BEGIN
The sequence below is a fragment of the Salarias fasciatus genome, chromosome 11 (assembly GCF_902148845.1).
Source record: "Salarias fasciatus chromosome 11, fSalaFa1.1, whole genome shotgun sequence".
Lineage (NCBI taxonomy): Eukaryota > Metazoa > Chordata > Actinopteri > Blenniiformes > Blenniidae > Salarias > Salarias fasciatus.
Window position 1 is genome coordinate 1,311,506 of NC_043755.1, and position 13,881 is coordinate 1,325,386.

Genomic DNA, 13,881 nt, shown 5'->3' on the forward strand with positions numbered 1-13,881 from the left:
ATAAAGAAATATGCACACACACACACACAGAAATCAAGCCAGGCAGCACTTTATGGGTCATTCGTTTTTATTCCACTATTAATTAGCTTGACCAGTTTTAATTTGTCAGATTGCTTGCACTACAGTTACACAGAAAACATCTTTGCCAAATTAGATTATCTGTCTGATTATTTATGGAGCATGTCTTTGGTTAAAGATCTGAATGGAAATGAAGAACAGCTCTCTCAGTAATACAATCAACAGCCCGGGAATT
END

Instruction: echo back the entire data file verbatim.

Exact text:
The sequence below is a fragment of the Salarias fasciatus genome, chromosome 11 (assembly GCF_902148845.1).
Source record: "Salarias fasciatus chromosome 11, fSalaFa1.1, whole genome shotgun sequence".
Lineage (NCBI taxonomy): Eukaryota > Metazoa > Chordata > Actinopteri > Blenniiformes > Blenniidae > Salarias > Salarias fasciatus.
Window position 1 is genome coordinate 1,311,506 of NC_043755.1, and position 13,881 is coordinate 1,325,386.

Genomic DNA, 13,881 nt, shown 5'->3' on the forward strand with positions numbered 1-13,881 from the left:
ATAAAGAAATATGCACACACACACACACAGAAATCAAGCCAGGCAGCACTTTATGGGTCATTCGTTTTTATTCCACTATTAATTAGCTTGACCAGTTTTAATTTGTCAGATTGCTTGCACTACAGTTACACAGAAAACATCTTTGCCAAATTAGATTATCTGTCTGATTATTTATGGAGCATGTCTTTGGTTAAAGATCTGAATGGAAATGAAGAACAGCTCTCTCAGTAATACAATCAACAGCCCGGGAATT